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Steelers RB Bell looks to help team improve its ground production

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Chaz Palla | Tribune-Review
Steelers running back Le'Veon Bell runs against the Redskins on Monday, Aug. 19, 2013, at FedEx Field.

The long run

Steelers' rushing game has dipped in the second half:

Opponent 1st half 2nd half

Tennessee 7 24

Cincinnati 42 2

Chicago 55 25

Minnesota 47 30

Totals 151 81

Wednesday, Oct. 2, 2013, 11:00 p.m.

Rookie running back Le'Veon Bell is anxious to show he can carry the load for a ground game that has largely spun its wheels this season during the Steelers' winless drought.

Bell, who got his first career start against Minnesota on Sunday, isn't likely to prove his durability if the Steelers continue to spot the opposition big leads in the first half. Predictably, the Steelers abandoned the run game once the Vikings surged to a 17-point lead en route to a 34-27 victory.

It was a familiar scenario — one that played out in losses to Chicago, Cincinnati and Tennessee.

“We were running the ball efficiently in the first half, so I feel we could have ran the ball in the second half if we hadn't fallen so far behind,” said Bell, who rushed for 57 yards on 16 carries. “We mixed in some runs to keep it balanced, but we couldn't pound it the way we wanted to.

“I'm a competitive type of guy. I just want to do whatever it takes to win games.”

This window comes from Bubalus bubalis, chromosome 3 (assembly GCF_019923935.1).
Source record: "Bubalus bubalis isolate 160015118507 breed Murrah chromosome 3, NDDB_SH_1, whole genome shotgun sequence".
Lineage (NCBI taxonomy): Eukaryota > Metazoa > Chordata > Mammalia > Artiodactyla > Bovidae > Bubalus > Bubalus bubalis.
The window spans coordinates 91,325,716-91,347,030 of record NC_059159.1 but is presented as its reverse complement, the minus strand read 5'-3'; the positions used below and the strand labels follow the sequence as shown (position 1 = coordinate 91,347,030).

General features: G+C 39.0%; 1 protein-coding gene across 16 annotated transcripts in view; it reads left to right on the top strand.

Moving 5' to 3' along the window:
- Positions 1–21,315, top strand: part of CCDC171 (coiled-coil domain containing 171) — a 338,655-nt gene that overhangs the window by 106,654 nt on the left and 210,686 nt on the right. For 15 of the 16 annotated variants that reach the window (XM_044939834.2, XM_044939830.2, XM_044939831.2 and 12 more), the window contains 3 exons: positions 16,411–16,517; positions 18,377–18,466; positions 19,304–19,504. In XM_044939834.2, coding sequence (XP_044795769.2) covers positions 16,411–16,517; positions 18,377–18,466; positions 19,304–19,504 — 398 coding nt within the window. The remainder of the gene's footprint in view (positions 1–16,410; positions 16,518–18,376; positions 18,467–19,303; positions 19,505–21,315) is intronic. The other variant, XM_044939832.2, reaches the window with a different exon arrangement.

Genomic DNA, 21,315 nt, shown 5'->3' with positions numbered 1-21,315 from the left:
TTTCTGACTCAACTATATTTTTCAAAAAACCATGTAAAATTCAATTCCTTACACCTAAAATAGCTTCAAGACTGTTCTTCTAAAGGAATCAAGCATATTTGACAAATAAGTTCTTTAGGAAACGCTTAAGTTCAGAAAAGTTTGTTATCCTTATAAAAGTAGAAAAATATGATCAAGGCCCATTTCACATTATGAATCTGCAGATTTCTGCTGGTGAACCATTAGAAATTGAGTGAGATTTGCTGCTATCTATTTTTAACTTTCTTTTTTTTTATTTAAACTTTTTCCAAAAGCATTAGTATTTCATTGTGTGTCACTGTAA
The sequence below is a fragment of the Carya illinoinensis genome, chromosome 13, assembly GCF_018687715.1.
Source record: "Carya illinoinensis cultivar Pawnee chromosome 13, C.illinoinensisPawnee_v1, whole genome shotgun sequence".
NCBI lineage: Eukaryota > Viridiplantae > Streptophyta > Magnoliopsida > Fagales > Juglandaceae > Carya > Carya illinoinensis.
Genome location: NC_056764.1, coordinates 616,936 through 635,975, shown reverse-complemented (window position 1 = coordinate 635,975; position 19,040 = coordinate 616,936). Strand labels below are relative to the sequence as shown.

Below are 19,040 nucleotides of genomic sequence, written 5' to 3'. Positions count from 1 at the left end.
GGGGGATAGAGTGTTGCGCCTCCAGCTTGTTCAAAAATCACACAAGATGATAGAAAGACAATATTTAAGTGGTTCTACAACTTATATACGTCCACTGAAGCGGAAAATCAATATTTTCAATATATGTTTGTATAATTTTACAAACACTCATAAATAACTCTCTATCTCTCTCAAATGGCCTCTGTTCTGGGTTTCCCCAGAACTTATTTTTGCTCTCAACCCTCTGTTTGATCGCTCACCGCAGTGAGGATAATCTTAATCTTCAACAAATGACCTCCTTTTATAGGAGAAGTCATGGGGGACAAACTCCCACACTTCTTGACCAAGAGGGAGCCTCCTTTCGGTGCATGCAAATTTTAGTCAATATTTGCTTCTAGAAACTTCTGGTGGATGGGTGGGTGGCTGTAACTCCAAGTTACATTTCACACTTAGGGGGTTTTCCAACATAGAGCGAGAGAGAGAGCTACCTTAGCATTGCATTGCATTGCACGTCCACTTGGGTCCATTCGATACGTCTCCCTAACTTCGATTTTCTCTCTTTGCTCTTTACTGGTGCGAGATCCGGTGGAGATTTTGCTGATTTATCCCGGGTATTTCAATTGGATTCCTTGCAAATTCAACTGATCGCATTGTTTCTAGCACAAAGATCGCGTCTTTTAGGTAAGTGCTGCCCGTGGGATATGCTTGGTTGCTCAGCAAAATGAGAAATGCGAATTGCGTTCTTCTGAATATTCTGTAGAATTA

The Steelers haven't been in a position to lean on the ground game in the second half. While quarterback Ben Roethlisberger has had some success throwing the ball, he's been under siege. The offensive line has given up 15 sacks, including five to the Vikings.

The Steelers, who play at the Jets on Oct. 13, haven't fared well running the ball in any half. However, the league's 29th-ranked run game is far more efficient in the first half, averaging 37.8 yards compared to 20.3 in the second half.

“When you've got the running game going it opens up so much. It takes a lot of pressure off the guys up front,” wide receiver Jerricho Cotchery said. “The defensive line is just pinning their ears back, and it wears us down.

“When we get the running game going, it gives us a chance to get an early lead that will keep us from changing our game plans. You can do what you want to do as far as play action, which makes our passing game even more effective.”

There was no pretense of feeding the ball to Bell in the second half. He carried the ball 10 times in the first half, but touched it six times in the second half only in an effort to slow down a Minnesota pass rush that overran the Steelers' offensive front.

“You always want to run the football, but when you get in certain situations, you gotta get back in the game,” offensive coordinator Todd Haley said. “We had opportunities to score points and not be in that situation.”

The Steelers will face a Jets team ranked fifth in the NFL against the run.

“It's going to come down to how we start,” said Bell, who will have four off days to mend a sore right foot. “If we're in the game, we'll run the ball. As long as we balance the offense, we should be fine.

“The people calling the plays know what I can do. I want them to feel confident in putting the ball in my hands as much as they can. We need to run the ball in the second half.”

Cotchery and Roethlisberger concede the Steelers must figure out a way to get off to a fast start against the Jets. If not, the Jets' defense will have little respect for a running game that is mostly ineffective once the Steelers are in catch-up mode.

“We have to have some in-game reps in the run game because this is a copycat league,” Cotchery said. “If you have problems, you better address them quickly because the next team you're playing is going to attack your weaknesses.”

Ralph N. Paulk is a staff writer for Trib Total Media. Reach him at or via Twitter @RalphPaulk_Trib.

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